When lawyer Emmanuel Katcha*, a father of two, casts his vote in Congo’s presidential election on Monday, he said he will be voting for change. “My voice is like teacher's red pen that I want to use to proofread errors of those in power,” Katcha said, adding that he is frustrated that Congo’s leaders seem to see themselves as “gods, superhuman,” and above the rest of the Congolese. “We deserve patriotic leaders,” he said.
With far less international fanfare than the country’s first elections stirred in 2006, Congolese will vote in countrywide presidential and legislative elections. The lead-up to the polls has been tumultuous. Among the many hurdles in the final days of preparation in the fragile East, civil society groups in North Kivu reported this week that the voter lists provided by the national electoral commission are incomplete, alleging that tens of thousands of voters’ names are missing. Given the heightened tensions and fears of rigging, the disenfranchisement of a large section of voters has the real potential to incite violence.
In the weeks ahead of the polls, the Enough Project’s teams in eastern Congo and in Washington, D.C., have churned out coverage and reflections on a variety of topics related to the election. Here’s a round-up of the recent blog posts:
Amani Matabura on final election preparations and set-backs just days before the vote
Sarah Zingg Wimmer on the likelihood of instability in the East should Kabila lose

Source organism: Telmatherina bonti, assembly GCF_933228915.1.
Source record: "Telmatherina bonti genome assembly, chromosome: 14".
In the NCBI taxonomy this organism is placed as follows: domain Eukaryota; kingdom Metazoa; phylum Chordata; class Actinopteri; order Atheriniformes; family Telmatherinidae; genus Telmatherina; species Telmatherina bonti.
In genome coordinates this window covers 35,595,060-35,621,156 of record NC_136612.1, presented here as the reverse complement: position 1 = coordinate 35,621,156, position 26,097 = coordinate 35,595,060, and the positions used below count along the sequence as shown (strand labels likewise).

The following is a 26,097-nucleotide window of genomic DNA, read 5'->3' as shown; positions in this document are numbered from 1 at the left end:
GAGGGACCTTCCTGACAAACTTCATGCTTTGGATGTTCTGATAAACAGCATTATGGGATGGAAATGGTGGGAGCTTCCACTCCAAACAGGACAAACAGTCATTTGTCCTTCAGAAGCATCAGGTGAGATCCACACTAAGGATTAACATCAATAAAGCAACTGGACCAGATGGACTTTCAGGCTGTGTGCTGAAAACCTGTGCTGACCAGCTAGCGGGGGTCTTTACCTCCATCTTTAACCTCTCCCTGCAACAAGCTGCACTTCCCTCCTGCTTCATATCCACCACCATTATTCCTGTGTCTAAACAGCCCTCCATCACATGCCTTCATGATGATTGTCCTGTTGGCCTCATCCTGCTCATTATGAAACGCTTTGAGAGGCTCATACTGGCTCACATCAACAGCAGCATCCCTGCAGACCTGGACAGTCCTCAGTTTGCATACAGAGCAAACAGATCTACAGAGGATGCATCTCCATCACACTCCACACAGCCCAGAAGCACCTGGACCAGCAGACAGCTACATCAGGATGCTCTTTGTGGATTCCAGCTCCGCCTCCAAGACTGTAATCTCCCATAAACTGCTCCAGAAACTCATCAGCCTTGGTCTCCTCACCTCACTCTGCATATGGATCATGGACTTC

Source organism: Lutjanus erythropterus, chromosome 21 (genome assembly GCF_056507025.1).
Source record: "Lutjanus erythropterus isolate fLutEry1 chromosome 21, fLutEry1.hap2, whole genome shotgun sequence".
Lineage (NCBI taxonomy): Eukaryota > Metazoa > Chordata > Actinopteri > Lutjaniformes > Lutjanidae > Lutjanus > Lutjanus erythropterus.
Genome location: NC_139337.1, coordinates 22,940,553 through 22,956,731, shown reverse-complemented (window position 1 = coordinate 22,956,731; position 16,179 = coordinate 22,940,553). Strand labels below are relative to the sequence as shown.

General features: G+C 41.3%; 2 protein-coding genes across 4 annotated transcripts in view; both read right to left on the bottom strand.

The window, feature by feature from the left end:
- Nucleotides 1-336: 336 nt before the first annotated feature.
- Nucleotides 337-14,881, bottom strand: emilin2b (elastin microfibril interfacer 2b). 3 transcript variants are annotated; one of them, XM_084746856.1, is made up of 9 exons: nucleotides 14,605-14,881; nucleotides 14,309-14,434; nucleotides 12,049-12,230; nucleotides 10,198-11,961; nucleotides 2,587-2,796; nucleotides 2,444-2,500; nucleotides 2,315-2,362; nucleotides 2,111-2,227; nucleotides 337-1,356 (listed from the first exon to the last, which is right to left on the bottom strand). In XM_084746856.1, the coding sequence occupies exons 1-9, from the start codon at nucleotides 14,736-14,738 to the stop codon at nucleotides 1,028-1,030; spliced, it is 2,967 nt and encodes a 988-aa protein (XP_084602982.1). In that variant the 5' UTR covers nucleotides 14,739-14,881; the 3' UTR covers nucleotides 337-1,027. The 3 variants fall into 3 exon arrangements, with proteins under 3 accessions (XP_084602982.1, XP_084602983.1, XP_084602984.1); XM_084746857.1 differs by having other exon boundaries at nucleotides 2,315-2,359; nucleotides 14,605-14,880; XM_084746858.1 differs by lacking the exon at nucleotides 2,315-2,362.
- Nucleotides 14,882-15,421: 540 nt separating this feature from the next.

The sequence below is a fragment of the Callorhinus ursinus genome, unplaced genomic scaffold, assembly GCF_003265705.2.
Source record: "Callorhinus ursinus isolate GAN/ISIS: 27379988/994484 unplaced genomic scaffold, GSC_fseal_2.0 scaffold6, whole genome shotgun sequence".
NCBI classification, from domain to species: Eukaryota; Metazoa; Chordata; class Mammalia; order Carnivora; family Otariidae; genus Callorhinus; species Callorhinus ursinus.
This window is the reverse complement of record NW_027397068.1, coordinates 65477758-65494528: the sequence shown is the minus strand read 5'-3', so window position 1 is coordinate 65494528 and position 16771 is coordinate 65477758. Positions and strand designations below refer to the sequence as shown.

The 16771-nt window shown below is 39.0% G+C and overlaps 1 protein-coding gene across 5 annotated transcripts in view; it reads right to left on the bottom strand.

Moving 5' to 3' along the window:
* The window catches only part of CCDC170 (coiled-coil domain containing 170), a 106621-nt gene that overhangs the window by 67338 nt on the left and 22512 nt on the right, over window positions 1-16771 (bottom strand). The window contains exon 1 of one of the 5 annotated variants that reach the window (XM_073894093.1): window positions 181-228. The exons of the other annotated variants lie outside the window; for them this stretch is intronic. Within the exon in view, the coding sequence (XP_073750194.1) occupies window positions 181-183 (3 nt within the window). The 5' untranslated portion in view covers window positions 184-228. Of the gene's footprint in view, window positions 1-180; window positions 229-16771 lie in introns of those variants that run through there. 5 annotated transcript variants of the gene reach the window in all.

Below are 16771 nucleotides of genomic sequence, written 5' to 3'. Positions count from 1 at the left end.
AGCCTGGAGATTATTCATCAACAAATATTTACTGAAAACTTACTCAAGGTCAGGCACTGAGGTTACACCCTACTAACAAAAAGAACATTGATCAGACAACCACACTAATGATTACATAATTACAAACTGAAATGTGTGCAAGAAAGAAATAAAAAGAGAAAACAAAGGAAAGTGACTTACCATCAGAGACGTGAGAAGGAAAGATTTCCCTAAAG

Chloe Christman and John Bagwell on Congo roads as metaphor for corruption
Fidel Bafilemba on blatant impunity during the elections
Tracy Fehr on pre-election violence countrywide
Annette LaRocco on Tshisekedi’s presidential declaration and crackdown on media
Enough will be watching closely as people go to the polls to vote in the presidential and legislative elections in Goma and Bukavu on Monday and during the subsequent days as the country awaits the results on December 6.
"Together with other on-the-ground observations by national and international organizations, we hope to get a clear picture of how free and fair the voting day proceeds here in eastern Congo," said Enough Project Congo researcher Sarah Zingg Wimmer, based in Goma. "Enough urges all candidates and their supporters to refrain from violence and intimidation to allow Congolese people to vote freely and to have their own choice. It's only the second time since Congo's independence that people can chose their leaders by universal suffrage. This election will thus set an important precedent for Congo's political future and its image to the outside world."
Want to take action? Drawing on the theme of Black Friday, the biggest shopping day in the United States, Enough’s Raise Hope for Congo campaign is reminding Americans about the connection between consumer electronics and the decade-long conflict in Congo. Join Raise Hope for Congo today on Facebook to help build the movement dedicated to ending the trade in conflict minerals in Congo.
Fidel Bafilemba contributed to this post.
*Name has been changed.
Photo: A man reviews the ballot list at a polling station (Enough/Fidel Bafilemba)